KARAGANDA PROVINCE, Kazakhstan -- A Russian worker's claim of abuse and two decades of "slavery" at Kazakh farm rapidly fell apart in November, but not before Russian authorities seized upon the narrative to further inflame tensions.
The short-lived international incident also shone light on the Russian government's repeated efforts to equate isolated incidents experienced by ethnic Russians in Kazakhstan to the systemic, widespread abuse of Central Asian migrant workers in Russia.
Kotov's tall tale
The news broke on November 17 with a video that circulated on social networks.
It showed a middle-aged Russian, Aleksei Kotov, who said he was being held against his will in Shet district, Karaganda province, Kazakhstan.
His slurred speech makes him sound drunk.
"Mom and Dad, help me escape from Kazakhstan," he says into the camera.
The jingoistic Russian media promptly spread the story.
Kazakh police rapidly found Aleksei Kotov, 44, a native of Yaroslavl province, Russia. He told the police that a Kazakh farmer, also 44, had enslaved him for 20 years.
Police arrested the farmer and opened a criminal case.
Kotov, though, rapidly recanted his tale, as the Kazakh Interior Ministry (MVD) said November 18 -- just one day after the news broke.
Kotov was merely homesick, the MVD said in its statement.
"He voluntarily stayed and worked on a farm, had use of a cell phone and was free to leave the farm at any time," Karaganda province deputy police chief Yernat Kaliakparov said in a November 17 video summarising the police's questioning of Kotov, at which Russian consular staff were present.
Kotov refused to press charges against the farmer, and his only goal in causing an international uproar "was to go home", added Kaliakparov.
Then came the incident that Karaganda journalists are calling censorship and obstruction of work by Russian officials.
A lesson of censorship
On November 17, the Russian consul, a Russian member of parliament and a Russian MVD official arrived in Karaganda to pick Kotov up and did everything they could to keep Kazakh journalists away.
When the journalists who had headed to the police station began lobbing questions at Kotov, one of his escorts commanded, "Don't say a word, Aleksei!"
Kotov obediently ignored the press and pulled his hood over his face.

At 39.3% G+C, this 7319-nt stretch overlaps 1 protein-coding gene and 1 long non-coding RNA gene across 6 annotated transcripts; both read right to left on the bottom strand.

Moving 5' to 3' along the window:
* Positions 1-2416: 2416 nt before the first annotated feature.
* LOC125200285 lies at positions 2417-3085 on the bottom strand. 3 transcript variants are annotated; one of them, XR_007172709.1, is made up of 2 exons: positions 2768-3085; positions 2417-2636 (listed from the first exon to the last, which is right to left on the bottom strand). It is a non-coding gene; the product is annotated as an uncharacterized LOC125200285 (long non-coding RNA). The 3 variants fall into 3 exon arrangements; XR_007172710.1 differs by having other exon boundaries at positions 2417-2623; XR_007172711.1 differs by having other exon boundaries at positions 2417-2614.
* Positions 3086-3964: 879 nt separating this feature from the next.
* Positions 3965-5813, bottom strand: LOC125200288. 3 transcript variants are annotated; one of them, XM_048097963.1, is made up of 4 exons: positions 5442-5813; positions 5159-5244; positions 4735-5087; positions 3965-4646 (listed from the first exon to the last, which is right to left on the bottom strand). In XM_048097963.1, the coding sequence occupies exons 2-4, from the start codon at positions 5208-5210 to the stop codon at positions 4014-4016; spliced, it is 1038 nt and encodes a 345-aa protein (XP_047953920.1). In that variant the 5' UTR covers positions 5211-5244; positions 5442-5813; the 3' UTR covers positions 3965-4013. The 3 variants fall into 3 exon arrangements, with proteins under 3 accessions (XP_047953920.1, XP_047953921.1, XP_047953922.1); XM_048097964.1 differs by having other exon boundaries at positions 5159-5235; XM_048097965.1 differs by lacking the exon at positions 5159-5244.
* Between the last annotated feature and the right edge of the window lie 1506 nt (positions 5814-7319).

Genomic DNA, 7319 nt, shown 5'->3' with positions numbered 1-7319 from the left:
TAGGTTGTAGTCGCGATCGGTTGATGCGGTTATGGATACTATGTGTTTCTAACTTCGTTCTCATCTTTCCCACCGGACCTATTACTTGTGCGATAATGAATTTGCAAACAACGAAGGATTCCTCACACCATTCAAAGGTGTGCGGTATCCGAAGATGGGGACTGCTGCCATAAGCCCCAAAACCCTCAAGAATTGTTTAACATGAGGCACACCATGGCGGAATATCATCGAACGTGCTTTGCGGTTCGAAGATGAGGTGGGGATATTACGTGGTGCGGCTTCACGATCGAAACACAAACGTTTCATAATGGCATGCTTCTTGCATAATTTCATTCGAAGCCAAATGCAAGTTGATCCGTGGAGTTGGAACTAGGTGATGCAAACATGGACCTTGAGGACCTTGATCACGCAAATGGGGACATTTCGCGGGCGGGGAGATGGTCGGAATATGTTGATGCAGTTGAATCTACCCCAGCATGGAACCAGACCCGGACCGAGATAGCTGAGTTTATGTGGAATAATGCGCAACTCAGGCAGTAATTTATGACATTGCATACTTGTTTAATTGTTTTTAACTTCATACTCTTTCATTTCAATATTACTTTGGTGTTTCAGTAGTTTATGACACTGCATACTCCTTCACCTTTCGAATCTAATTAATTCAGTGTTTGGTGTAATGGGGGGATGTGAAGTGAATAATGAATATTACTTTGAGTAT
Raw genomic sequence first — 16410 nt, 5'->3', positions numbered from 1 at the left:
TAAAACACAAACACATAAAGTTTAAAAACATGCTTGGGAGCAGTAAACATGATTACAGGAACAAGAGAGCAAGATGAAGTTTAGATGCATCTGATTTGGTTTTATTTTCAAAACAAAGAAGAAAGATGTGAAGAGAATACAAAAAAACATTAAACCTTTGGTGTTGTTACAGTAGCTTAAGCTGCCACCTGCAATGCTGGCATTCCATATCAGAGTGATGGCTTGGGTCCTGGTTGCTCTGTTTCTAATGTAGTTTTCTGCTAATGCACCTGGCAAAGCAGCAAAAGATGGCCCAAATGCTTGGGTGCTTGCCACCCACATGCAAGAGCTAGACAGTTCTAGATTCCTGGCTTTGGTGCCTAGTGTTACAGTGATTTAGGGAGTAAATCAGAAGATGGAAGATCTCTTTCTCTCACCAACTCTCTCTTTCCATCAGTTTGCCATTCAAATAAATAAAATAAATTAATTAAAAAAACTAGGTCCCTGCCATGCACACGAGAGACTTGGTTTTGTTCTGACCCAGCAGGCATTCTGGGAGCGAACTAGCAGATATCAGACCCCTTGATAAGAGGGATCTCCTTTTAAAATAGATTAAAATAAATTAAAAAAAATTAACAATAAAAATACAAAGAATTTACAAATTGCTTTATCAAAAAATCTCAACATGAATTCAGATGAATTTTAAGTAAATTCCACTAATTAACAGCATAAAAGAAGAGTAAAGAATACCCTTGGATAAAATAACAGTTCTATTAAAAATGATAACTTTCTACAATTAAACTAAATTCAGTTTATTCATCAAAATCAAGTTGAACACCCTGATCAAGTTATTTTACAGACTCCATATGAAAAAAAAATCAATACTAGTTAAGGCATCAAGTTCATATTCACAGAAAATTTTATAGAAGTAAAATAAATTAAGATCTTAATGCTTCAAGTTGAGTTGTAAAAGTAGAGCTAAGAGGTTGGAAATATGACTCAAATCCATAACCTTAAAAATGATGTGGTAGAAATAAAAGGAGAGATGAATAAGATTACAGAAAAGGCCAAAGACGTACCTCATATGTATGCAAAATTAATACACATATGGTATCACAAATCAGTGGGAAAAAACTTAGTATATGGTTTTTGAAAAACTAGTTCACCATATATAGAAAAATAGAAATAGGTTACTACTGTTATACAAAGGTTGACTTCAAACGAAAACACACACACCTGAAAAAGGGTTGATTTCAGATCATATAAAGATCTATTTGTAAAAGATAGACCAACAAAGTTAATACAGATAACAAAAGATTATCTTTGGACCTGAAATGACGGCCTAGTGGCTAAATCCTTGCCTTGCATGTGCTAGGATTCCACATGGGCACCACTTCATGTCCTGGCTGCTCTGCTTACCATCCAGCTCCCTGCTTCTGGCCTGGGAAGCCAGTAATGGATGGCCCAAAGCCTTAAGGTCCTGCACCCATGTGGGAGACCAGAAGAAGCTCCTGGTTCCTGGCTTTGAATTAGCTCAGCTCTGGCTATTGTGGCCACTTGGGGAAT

"The Russian delegation told Kotov not to talk to journalists, and in the shots [of an amateur video] you can see one Russian let the others go through and hold the police station door, blocking the Kazakh journalists from entering until Kotov had left the building," the KazTAG news agency reported.
One of Kotov's escorts, who was apparently a Russian police officer, grabbed local journalist Ainur Balakeshova's mobile phone, which she had been using to film the events.
"An official from Russia's [MVD] took away my phone, shut off the recording and finally gave it back to me," Balakeshova told Caravanserai. "The Russian police officer's behaviour was appalling. I've never seen such aggression."
After the journalists became angry, local police officers intervened and shoved the Russian away from the door, but by then it was too late.
The journalists tried to follow Kotov outside, but the Russians already had whisked him away.
The Russian delegation's actions violated several Kazakh laws providing access to information and banning the obstruction of journalism, Balakeshova told Caravanserai.
The Russians knew that reporters were waiting for Kotov after he precipitated an international incident and premeditated their acts, she contends.
Not in Russia
Russian law enforcement agencies are accustomed to bullying Russian reporters and did the same thing in Kazakhstan, said Yerlan Ismailov, a blogger in Nur-Sultan.
"But here they're not in Russia. Who gave the citizens of another country the right to act that way with members of the media here in Kazakhstan?" he told Caravanserai. "In Kazakhstan these kinds of offences are usually punished."
Kazakhstan might not have a perfect record on free speech, but "in this country the situation with journalists' rights is much better than in Russia", said Ismailov.
"Obstruction of the professional activities of journalists is legally prohibited in Kazakhstan and free speech is guaranteed here, while the constitution explicitly bans censorship", KazTAG wrote November 17.
The news agency urged Kazakh law enforcement to assess the recent incident.
Feeding the Kremlin narrative
Kotov's story broke shortly after the Kremlin-owned newspaper Rossiyskaya Gazeta ran a headline-making article by Russian Foreign Minister Sergey Lavrov about alleged prejudice in Kazakhstan toward its ethnic Russian minority.
The Russian delegation's actions to keep the Kazakh journalists away from Kotov looked suspicious, said some observers.
The viral news about "a Russian's years-long enslavement in Kazakhstan" bolstered the Kremlin's narrative about supposed oppression of Russian speakers in Kazakhstan, said Zhanybek Asanov of Shymkent, an analyst of international politics at the NGO People's Anticorruption Committee.
"But the exposure of Kotov's lie places Russia in an unflattering light, so they [the officials] tried to take him home as soon as possible, before he made an even bigger mess," Asanov told Caravanserai.